The Carnegie Science Center is letting people know that the Perseid meteor shower is about to take place this Thursday, August 12, and will be highly visible if the weather permits.
Education Coordinator for the Buhl Planetarium Dan Malerbo says a shooting star, or a meteor, is a speck of dust that enters the earth’s atmosphere allowing people to see a streak of light in the sky. He says on the average night, we can see 3 or 4 shooting stars an hour. However, certain times of the year the earth travels through a trail of dust and debris left by a passing comet, causing a meteor shower.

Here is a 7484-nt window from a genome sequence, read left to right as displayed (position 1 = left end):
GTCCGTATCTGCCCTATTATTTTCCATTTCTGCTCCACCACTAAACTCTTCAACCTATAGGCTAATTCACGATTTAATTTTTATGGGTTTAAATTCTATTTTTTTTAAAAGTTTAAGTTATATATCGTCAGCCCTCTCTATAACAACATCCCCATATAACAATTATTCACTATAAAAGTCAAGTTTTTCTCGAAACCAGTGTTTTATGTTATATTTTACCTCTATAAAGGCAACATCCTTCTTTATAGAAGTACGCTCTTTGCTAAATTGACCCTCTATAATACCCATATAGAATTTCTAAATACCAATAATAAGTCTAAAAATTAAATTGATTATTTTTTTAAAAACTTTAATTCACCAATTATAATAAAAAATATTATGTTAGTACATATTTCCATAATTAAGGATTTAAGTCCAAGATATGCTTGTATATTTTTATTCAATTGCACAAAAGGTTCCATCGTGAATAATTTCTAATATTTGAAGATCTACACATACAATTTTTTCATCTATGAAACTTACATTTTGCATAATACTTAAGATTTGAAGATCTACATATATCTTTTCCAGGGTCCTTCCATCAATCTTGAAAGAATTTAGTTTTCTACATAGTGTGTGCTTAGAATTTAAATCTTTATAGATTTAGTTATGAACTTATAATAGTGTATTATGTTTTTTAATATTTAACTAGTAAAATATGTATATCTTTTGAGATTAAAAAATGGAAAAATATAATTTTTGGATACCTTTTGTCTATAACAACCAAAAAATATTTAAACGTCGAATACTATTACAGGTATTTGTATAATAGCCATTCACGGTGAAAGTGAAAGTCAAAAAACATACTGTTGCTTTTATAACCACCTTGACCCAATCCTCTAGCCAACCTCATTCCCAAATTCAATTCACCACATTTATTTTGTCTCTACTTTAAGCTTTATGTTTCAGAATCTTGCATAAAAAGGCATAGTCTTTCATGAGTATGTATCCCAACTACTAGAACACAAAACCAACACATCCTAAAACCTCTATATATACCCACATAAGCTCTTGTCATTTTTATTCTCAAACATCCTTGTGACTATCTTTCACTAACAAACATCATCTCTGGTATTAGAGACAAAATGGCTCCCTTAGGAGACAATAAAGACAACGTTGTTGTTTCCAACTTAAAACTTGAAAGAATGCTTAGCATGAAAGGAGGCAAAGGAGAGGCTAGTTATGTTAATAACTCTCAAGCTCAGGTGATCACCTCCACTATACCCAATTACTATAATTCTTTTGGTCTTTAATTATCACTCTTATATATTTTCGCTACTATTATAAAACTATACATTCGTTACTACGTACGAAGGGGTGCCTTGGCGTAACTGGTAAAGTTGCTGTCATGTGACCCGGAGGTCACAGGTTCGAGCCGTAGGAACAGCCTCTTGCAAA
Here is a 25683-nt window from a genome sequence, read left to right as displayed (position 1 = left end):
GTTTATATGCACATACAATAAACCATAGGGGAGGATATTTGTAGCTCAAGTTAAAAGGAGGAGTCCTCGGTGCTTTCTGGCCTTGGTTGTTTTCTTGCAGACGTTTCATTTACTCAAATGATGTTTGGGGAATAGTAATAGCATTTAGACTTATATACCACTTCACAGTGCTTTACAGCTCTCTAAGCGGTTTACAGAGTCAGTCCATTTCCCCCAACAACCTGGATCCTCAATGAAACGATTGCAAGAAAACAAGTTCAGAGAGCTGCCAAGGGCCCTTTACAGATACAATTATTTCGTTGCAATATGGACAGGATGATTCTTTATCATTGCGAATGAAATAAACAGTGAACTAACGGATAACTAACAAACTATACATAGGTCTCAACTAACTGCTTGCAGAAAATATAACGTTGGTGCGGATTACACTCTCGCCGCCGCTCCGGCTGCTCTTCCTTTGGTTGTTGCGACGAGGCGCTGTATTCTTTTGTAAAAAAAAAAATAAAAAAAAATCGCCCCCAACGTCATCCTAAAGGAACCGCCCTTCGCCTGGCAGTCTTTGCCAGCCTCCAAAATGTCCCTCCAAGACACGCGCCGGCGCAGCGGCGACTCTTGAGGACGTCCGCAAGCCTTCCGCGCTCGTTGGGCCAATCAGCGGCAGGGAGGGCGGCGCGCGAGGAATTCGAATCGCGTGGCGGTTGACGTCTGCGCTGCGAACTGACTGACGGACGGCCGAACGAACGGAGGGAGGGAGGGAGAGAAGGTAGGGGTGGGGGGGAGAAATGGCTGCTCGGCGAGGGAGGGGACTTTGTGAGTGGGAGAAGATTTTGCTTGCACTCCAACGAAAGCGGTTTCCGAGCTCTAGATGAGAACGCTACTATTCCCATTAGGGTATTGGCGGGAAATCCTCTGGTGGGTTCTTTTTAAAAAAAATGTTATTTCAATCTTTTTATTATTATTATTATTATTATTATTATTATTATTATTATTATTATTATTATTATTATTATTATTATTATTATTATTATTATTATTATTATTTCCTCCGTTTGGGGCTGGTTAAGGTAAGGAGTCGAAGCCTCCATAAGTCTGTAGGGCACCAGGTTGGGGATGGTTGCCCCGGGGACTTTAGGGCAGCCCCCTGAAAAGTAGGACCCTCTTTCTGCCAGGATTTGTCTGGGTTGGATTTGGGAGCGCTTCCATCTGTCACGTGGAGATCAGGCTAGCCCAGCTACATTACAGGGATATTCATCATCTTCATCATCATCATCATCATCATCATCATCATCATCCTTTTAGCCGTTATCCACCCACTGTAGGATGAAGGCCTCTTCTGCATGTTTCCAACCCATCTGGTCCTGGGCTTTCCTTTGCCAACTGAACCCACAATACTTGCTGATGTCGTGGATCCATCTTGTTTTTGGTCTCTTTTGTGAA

Malerbo says the Perseid meteor shower is the biggest of the year because this particular path that the earth will travel through is one of the widest.
He says to see the shower at its best, go away from the city and bright lights, where the sky is dark, lay down and look northeast, towards the constellation of Perseid. As long as the “hazy” sky conditions clear up by dark, you should be able to see 50 to 60 shooting stars per hour between midnight and dawn.